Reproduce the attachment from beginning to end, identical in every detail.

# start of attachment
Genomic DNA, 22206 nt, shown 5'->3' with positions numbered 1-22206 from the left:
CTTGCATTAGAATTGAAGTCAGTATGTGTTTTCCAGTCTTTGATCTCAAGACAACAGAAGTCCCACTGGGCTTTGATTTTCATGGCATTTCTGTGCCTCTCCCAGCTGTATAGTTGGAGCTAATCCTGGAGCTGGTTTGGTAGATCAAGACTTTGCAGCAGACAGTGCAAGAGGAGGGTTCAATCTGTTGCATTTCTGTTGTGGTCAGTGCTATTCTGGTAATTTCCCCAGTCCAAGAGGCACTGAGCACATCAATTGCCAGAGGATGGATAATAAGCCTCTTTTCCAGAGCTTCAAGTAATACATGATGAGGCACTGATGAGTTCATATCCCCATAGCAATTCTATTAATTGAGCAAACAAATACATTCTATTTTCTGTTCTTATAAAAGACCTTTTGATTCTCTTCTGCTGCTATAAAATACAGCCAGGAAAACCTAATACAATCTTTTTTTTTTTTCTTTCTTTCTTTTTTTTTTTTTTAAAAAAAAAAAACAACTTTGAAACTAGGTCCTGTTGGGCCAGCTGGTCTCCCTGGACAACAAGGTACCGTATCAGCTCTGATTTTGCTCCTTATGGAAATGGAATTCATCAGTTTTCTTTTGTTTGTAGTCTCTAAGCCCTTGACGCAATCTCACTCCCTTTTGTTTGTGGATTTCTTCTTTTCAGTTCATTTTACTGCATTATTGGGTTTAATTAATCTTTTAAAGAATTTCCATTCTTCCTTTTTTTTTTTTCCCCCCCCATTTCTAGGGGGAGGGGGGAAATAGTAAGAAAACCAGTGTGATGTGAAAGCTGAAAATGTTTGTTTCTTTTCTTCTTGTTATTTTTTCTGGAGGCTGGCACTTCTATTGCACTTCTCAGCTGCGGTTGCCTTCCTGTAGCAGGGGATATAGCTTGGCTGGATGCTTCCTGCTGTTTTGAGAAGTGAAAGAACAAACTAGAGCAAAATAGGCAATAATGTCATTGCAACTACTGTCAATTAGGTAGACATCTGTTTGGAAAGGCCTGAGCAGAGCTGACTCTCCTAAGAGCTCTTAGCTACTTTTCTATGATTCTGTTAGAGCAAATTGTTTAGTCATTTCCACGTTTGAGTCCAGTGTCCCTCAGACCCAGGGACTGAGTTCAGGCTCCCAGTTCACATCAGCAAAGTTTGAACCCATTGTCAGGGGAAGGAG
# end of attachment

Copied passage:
Genomic DNA, 22206 nt, shown 5'->3' with positions numbered 1-22206 from the left:
CTTGCATTAGAATTGAAGTCAGTATGTGTTTTCCAGTCTTTGATCTCAAGACAACAGAAGTCCCACTGGGCTTTGATTTTCATGGCATTTCTGTGCCTCTCCCAGCTGTATAGTTGGAGCTAATCCTGGAGCTGGTTTGGTAGATCAAGACTTTGCAGCAGACAGTGCAAGAGGAGGGTTCAATCTGTTGCATTTCTGTTGTGGTCAGTGCTATTCTGGTAATTTCCCCAGTCCAAGAGGCACTGAGCACATCAATTGCCAGAGGATGGATAATAAGCCTCTTTTCCAGAGCTTCAAGTAATACATGATGAGGCACTGATGAGTTCATATCCCCATAGCAATTCTATTAATTGAGCAAACAAATACATTCTATTTTCTGTTCTTATAAAAGACCTTTTGATTCTCTTCTGCTGCTATAAAATACAGCCAGGAAAACCTAATACAATCTTTTTTTTTTTTCTTTCTTTCTTTTTTTTTTTTTTAAAAAAAAAAAACAACTTTGAAACTAGGTCCTGTTGGGCCAGCTGGTCTCCCTGGACAACAAGGTACCGTATCAGCTCTGATTTTGCTCCTTATGGAAATGGAATTCATCAGTTTTCTTTTGTTTGTAGTCTCTAAGCCCTTGACGCAATCTCACTCCCTTTTGTTTGTGGATTTCTTCTTTTCAGTTCATTTTACTGCATTATTGGGTTTAATTAATCTTTTAAAGAATTTCCATTCTTCCTTTTTTTTTTTTCCCCCCCCATTTCTAGGGGGAGGGGGGAAATAGTAAGAAAACCAGTGTGATGTGAAAGCTGAAAATGTTTGTTTCTTTTCTTCTTGTTATTTTTTCTGGAGGCTGGCACTTCTATTGCACTTCTCAGCTGCGGTTGCCTTCCTGTAGCAGGGGATATAGCTTGGCTGGATGCTTCCTGCTGTTTTGAGAAGTGAAAGAACAAACTAGAGCAAAATAGGCAATAATGTCATTGCAACTACTGTCAATTAGGTAGACATCTGTTTGGAAAGGCCTGAGCAGAGCTGACTCTCCTAAGAGCTCTTAGCTACTTTTCTATGATTCTGTTAGAGCAAATTGTTTAGTCATTTCCACGTTTGAGTCCAGTGTCCCTCAGACCCAGGGACTGAGTTCAGGCTCCCAGTTCACATCAGCAAAGTTTGAACCCATTGTCAGGGGAAGGAG